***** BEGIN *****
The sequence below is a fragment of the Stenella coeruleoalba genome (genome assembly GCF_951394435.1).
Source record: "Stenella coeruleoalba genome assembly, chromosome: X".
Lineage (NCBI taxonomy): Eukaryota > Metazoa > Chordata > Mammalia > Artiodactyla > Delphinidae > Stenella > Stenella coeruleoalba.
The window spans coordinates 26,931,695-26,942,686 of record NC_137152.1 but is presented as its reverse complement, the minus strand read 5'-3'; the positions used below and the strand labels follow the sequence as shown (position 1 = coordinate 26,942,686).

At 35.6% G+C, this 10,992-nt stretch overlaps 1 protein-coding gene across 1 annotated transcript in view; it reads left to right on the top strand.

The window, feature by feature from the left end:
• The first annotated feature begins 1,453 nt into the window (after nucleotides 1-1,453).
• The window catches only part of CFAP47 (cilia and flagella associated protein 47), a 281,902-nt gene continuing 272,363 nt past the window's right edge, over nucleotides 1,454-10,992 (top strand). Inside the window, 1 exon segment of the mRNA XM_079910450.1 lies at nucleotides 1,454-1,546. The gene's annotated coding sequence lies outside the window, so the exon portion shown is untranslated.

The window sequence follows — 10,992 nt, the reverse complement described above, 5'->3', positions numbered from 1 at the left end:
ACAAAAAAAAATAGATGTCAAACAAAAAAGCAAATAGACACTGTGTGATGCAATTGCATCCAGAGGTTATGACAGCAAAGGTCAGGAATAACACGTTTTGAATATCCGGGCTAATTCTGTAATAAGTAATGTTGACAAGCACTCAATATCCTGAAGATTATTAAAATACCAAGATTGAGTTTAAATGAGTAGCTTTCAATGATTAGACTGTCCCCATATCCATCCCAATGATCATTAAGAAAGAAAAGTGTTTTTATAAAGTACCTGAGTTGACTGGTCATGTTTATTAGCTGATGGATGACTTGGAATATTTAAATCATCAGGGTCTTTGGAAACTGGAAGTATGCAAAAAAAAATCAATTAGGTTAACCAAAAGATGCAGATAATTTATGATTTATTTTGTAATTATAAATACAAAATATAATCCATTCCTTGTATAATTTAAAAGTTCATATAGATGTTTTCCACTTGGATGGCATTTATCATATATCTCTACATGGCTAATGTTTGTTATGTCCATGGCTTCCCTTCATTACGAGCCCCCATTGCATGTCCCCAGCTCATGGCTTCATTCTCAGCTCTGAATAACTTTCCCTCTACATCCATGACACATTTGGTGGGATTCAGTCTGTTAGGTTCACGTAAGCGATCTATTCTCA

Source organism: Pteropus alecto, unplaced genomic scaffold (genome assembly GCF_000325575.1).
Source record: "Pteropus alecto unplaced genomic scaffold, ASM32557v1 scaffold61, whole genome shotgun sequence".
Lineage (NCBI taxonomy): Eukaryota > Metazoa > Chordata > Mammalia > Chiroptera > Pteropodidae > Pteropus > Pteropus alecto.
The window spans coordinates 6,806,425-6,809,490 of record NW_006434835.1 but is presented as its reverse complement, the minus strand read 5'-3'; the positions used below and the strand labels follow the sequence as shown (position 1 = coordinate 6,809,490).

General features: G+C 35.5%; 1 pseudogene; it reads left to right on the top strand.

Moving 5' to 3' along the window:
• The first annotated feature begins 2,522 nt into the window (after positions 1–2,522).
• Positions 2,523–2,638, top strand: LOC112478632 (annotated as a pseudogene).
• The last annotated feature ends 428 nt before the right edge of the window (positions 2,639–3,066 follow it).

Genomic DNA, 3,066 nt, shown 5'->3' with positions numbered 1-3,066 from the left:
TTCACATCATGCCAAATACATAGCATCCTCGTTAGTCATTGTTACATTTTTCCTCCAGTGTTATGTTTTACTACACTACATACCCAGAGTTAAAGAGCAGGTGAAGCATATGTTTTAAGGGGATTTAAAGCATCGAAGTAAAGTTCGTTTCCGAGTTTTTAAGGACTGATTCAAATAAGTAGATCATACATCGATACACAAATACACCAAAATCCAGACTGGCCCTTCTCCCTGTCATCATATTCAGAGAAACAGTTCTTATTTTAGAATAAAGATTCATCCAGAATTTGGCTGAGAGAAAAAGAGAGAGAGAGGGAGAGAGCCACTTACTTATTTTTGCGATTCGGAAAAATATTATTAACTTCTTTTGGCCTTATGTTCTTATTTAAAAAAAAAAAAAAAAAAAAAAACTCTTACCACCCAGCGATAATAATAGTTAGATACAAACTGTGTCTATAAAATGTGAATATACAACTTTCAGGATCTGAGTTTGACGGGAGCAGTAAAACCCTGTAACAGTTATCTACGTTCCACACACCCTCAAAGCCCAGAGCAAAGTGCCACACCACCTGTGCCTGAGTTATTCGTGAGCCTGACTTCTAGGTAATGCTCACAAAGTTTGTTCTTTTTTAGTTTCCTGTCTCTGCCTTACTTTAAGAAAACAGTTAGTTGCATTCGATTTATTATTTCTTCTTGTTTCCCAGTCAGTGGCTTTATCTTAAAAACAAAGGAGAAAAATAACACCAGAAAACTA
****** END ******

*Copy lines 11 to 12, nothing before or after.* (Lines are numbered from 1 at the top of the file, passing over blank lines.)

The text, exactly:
Source organism: Pteropus alecto, unplaced genomic scaffold (genome assembly GCF_000325575.1).
Source record: "Pteropus alecto unplaced genomic scaffold, ASM32557v1 scaffold61, whole genome shotgun sequence".